By the way, what does the name Abu Dhabi mean? In 1761 a hunting party was sent from Liwa by the leader of the Bani Yas tribal alliance. According to tradition the party followed the track of a gazelle, who led the party to a place where water was found at a shallow depth – a rare find along the coastline. They called the island Abu Dhabi (Father or Homeland of a Gazelle). In 1792 the leader established a fort and settlement and Abu Dhabi became the capital.
The people of Abu Dhabi have lived in this region for thousands of years. Long before the discovery of oil, the ancient pearling industry provided their only real income. It was a harsh life with diving commencing from about an hour after sunrise, up to an hour before sunset. In 1958, oil was discovered. And everything changed. As ruler of Abu Dhabi, sheikh Zayed bin Sultan Al Nahyan knew this natural treasure must be used to answer the question asked by his forefathers on improving the lives of future generations. Thus, he set about turning the dream into a fairytale-like reality.
Still overwhelmed by the Sheikh Zayed Mosque, the Emirates Palace is next on my sightseeing list. Heads of State visting the Emirates are staying there. And as soon as you discover those golden ATMs in the lobby, which disperse gold bars at the daily gold price, you know the nightly accomodation rates in this hotel will be slightly out of your reach.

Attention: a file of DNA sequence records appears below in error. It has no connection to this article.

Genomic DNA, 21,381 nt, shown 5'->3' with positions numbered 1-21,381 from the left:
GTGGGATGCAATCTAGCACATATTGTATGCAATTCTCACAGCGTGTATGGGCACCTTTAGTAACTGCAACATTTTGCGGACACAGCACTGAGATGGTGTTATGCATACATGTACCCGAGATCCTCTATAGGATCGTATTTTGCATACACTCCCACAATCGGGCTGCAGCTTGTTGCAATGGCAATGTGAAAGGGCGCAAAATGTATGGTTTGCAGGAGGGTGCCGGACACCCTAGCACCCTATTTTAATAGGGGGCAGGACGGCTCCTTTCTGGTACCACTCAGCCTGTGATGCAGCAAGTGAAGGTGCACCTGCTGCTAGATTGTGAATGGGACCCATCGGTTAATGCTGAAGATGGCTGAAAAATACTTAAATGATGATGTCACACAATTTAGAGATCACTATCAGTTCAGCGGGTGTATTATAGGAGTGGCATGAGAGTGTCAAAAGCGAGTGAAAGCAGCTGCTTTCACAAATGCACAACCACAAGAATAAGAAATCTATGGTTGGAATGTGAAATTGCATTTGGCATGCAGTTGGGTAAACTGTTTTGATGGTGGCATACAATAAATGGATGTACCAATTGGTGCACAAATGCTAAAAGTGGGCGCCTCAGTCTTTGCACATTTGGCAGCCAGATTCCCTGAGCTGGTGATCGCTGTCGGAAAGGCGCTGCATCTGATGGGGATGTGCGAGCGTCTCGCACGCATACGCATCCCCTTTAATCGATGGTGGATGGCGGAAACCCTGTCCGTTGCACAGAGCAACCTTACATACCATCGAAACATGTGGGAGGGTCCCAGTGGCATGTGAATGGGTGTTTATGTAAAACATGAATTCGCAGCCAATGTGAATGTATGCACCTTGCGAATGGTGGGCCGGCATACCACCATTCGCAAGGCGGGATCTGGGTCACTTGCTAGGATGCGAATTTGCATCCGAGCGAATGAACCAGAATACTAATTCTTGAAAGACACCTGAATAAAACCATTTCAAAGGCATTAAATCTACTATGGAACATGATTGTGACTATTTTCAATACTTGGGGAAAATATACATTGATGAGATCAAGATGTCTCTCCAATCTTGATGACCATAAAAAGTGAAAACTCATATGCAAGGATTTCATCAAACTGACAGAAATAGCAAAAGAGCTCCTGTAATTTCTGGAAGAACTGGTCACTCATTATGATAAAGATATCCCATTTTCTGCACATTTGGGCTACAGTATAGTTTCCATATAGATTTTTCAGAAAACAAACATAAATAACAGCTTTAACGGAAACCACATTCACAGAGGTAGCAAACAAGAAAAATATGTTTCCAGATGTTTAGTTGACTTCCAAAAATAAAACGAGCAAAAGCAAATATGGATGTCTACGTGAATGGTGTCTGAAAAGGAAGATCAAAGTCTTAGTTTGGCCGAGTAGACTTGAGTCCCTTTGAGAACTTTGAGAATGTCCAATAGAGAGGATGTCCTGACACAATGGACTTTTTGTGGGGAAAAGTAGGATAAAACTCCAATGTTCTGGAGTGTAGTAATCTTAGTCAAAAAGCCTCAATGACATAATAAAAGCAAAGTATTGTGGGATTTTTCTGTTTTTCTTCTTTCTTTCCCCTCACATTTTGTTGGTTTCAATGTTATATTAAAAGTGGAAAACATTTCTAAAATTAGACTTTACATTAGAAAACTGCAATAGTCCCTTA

So what else do you do, when you have all the money in the world, besides driving Ferraris and other luxury rides and buying gold out of a machine? Well, you let your falcons hunt in the desert. And as soon as those precious birds are sick, they are treated in the Abu Dhabi Falcon Hospital. A tour through this state-of-the-art facility is another must. It is better equipped than most private hospitals in South Africa. Everything is miniature. Falcon-sized, from ICU to X-ray. While we are there a surgeon is replacing a broken feather in a falcon’s wing. The super clue, he uses for fixing it looks slightly out of place in the ER ambience of the facility.
And after all this exhausting sightseeing, have a drink in the hyper-cool Saadiyat Beach Club, before heading back to the track in time to do the pit lane walk and watch the main race afterwards.
Local time: 2 hours later than South Africa
Currency: the local currency is Dirham (AED)
Weather: temperatures average 30 degrees in November
Yas Marina Circuit, www.yasmarinacircuit.com
Ferrari World, www.ferrariworldabudhabi.com
Sheikh Zayed Grand Mosque, www.szgmc.ae
Abu Dhabi Falcon Hospital, www.falconhospital.com
Abu Dhabi Tourism & Culture Authority
Etihad Airways, www.etihad.com
Abu Dhabis national carrier
The Ritz-Carlton Abu Dhabi, Grand Canal